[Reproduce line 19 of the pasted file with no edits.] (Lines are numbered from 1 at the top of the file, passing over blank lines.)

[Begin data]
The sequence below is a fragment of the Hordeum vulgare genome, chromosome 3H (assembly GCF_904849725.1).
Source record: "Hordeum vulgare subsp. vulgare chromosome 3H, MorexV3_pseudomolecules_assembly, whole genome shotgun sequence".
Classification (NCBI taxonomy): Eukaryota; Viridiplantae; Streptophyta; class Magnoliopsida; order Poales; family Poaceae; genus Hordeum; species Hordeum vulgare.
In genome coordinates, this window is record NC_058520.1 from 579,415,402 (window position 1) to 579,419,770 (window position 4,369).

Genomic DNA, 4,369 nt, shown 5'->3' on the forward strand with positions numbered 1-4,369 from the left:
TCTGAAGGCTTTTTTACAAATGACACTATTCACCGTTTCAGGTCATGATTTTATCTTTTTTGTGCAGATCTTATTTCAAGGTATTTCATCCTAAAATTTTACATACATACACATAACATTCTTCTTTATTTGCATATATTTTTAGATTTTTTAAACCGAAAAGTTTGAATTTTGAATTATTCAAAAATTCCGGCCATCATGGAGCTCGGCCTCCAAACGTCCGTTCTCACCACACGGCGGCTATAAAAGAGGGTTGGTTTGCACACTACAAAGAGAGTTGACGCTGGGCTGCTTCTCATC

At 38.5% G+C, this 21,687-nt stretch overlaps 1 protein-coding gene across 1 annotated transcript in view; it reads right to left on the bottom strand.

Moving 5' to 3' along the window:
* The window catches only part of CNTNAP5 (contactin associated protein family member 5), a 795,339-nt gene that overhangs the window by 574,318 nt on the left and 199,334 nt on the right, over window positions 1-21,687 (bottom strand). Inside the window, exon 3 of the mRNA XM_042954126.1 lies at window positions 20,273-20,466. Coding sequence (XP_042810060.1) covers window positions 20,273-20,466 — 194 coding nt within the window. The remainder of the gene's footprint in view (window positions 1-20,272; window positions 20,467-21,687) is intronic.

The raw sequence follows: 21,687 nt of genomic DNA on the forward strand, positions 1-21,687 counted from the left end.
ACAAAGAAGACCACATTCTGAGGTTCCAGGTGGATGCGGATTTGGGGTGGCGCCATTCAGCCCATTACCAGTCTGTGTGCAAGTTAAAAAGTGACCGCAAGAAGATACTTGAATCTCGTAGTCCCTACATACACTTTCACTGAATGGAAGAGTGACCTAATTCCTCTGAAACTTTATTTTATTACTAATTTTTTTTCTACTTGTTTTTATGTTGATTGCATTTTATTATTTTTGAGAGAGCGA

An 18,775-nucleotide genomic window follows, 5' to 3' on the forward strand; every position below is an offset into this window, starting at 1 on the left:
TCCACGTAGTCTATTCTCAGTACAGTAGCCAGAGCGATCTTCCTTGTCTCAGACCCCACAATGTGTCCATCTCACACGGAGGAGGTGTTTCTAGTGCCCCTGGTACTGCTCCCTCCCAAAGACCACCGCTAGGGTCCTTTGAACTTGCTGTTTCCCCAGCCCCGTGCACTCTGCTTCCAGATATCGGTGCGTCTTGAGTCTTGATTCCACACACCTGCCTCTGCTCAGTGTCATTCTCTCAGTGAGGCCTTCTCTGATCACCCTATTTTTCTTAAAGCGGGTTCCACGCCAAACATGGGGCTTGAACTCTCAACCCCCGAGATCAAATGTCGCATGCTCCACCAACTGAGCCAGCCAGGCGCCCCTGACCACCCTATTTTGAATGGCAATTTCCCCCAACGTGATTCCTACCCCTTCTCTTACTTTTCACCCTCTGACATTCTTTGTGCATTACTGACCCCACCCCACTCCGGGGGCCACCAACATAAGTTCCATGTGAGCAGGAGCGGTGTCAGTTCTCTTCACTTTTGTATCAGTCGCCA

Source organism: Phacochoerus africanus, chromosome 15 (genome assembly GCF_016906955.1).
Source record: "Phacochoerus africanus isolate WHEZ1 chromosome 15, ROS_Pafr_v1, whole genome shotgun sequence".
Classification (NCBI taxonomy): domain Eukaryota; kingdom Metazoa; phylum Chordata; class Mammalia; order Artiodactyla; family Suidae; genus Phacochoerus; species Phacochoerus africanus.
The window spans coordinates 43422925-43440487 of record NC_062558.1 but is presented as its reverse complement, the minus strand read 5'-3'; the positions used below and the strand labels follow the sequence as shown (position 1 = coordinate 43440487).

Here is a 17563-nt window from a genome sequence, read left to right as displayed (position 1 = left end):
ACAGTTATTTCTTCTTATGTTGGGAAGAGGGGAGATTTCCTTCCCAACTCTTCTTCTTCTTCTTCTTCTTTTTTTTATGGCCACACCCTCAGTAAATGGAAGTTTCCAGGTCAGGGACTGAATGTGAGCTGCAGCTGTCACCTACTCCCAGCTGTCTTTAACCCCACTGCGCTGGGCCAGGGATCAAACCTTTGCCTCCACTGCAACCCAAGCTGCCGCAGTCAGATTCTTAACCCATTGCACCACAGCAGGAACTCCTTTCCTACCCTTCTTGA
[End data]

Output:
ACAGTTATTTCTTCTTATGTTGGGAAGAGGGGAGATTTCCTTCCCAACTCTTCTTCTTCTTCTTCTTCTTTTTTTTATGGCCACACCCTCAGTAAATGGAAGTTTCCAGGTCAGGGACTGAATGTGAGCTGCAGCTGTCACCTACTCCCAGCTGTCTTTAACCCCACTGCGCTGGGCCAGGGATCAAACCTTTGCCTCCACTGCAACCCAAGCTGCCGCAGTCAGATTCTTAACCCATTGCACCACAGCAGGAACTCCTTTCCTACCCTTCTTGA